ERIC Identifier: ED315431
Publication Date: 1989-03-00
Author: Boyd, Ronald T. C.
Source: ERIC Clearinghouse on
Tests Measurement and Evaluation Washington DC., American Institutes for
Research Washington DC.
Improving Teacher Evaluations. ERIC Digest No. 111.
Teacher evaluations are often designed to serve two purposes: to measure
teacher competence and to foster professional development and growth. This
digest discusses characteristics of effective teacher evaluations and some
common teacher concerns.
EFFECTIVE TEACHER EVALUATIONS
A teacher evaluation system
should give teachers useful feedback on classroom needs, the opportunity to
learn new teaching techniques, and counsel from principals and other teachers on
how to make changes in their classrooms. To achieve these goals, evaluators must
first set specific procedures and standards. The standards should
* relate to important teaching skills,
* be as objective as possible,
* be clearly communicated to the teacher before the evaluation begins and be
reviewed after the evaluation is over, and
* be linked to the teacher's professional development.
Evaluators should consider a variety of teaching skills. If the evaluators
use several sources of information about a teacher's performance, they can make
a more accurate evaluation. Some procedures evaluators can use are to:
* Observe classroom activities. This is by far the most common form of data
collection for evaluation. The goal of class observations is to obtain a
representative sample of a teacher's performance in the classroom. Evaluators
cannot accomplish this goal with a sample of only a few hours of observation or
with an observation of only one class. Observations can be formal and planned or
informal and unannounced. Both forms of evaluation can provide valuable
* Review lesson plans and classroom records. Lesson plans can reflect how
well a teacher has thought through instructional goals. Looking at classroom
records, such as tests and assignments, can indicate how well a teacher has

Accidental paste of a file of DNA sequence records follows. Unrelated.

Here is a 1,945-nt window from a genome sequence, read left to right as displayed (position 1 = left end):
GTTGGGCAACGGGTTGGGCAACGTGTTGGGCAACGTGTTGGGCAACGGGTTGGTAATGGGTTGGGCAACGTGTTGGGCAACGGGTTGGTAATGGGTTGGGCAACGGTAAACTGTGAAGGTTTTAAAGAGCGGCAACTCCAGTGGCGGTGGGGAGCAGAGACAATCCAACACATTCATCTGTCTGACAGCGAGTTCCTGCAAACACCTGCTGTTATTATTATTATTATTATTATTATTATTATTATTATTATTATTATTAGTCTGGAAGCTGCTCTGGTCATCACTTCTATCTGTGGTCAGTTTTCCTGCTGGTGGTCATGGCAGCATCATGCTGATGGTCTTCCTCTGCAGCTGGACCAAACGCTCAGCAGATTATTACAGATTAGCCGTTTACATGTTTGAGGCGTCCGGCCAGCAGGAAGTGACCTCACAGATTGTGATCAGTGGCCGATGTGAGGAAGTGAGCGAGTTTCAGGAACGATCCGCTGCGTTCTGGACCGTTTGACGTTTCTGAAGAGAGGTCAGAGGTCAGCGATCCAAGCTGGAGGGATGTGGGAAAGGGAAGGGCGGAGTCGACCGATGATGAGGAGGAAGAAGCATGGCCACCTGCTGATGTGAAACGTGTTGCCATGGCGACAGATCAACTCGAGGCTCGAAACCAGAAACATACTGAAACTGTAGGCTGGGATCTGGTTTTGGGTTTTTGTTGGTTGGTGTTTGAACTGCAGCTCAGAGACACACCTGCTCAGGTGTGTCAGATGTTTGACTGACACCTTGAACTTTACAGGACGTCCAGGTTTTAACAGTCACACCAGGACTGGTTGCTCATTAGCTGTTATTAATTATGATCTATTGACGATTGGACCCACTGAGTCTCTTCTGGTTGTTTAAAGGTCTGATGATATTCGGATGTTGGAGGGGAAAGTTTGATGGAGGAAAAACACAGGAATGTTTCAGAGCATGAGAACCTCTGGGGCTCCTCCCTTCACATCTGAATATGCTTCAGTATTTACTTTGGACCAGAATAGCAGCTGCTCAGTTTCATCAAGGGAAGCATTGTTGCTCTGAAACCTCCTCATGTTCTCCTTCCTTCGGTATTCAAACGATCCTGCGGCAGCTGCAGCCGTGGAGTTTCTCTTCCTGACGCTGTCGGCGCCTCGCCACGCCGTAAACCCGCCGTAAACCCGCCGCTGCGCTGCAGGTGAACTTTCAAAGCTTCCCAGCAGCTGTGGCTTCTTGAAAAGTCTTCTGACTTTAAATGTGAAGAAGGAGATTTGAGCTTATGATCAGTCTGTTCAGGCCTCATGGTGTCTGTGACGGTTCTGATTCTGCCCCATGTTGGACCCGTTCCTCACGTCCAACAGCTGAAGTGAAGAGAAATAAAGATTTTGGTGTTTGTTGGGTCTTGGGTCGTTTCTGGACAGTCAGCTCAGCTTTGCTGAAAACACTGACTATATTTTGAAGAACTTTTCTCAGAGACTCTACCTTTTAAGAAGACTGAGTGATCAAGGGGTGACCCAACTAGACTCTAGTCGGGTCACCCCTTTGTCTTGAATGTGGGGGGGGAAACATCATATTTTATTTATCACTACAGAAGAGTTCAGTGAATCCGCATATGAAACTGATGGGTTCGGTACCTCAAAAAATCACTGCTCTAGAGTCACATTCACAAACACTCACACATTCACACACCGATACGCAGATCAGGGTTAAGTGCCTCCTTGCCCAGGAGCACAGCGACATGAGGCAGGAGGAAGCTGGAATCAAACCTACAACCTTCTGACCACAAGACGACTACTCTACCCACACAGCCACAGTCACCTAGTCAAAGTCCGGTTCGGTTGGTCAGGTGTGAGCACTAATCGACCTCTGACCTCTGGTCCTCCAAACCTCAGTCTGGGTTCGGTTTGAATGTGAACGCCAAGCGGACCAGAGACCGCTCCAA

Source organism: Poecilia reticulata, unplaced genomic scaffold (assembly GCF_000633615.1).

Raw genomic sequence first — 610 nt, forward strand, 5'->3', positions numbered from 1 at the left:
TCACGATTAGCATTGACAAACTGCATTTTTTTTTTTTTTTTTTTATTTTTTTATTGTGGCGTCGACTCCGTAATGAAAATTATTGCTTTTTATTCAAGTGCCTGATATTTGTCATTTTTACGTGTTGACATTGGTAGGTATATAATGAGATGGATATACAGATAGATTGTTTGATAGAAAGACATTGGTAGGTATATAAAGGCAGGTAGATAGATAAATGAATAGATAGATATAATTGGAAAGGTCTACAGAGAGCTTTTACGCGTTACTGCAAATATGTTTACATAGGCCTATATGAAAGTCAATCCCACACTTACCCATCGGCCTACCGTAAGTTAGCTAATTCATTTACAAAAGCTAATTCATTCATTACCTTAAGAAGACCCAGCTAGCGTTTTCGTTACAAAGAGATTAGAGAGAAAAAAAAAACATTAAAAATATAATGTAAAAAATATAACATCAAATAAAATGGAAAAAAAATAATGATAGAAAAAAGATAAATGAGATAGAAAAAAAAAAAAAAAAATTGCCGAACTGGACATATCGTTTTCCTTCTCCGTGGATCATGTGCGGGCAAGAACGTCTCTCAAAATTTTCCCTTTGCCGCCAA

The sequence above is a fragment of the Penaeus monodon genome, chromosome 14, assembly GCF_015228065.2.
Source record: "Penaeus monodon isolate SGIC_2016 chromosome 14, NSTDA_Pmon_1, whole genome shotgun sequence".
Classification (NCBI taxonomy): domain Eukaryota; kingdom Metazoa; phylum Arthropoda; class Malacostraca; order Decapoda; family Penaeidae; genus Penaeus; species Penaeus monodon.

linked lesson plans, instruction, and testing.
* Expand the number of people involved in the evaluations. Most often
principals or department supervisors conduct evaluations. Again, many state laws
and collective bargaining agreements specify that teacher's supervisors evaluate
their performance. This system works well if the only goal of evaluation is to
determine competence. If the goal of the evaluation is to promote growth,
however, other evaluators should participate. Self-evaluations give teachers'
perspective on their work. Surprisingly, few school systems require
self-evaluations. Peer and student evaluations, if schools administer them
properly, can also benefit teachers.
Teachers who want to improve their teaching are eager to know how other
teachers and their students view them. These are the people who interact with
the teacher everyday; their perspective should not be ignored during the
REPORTING THE RESULTS OF THE EVALUATION
conference can give teachers feedback on their strengths and weaknesses.
Evaluators must remember to:
* deliver the feedback in a positive and considerate way;
* offer ideas and suggest changes that make sense to the teacher;
* maintain a level of formality necessary to achieve the goals of the
* maintain a balance between praise and criticism; and
* give enough feedback to be useful but not so much that the teacher is
LINKING TEACHER EVALUATION TO PROFESSIONAL
Linking evaluation and development is a difficult task for
teachers, evaluators, and principals. Although there are few easy answers,
evaluation can be used to
* work with teachers to set specific, achievable goals;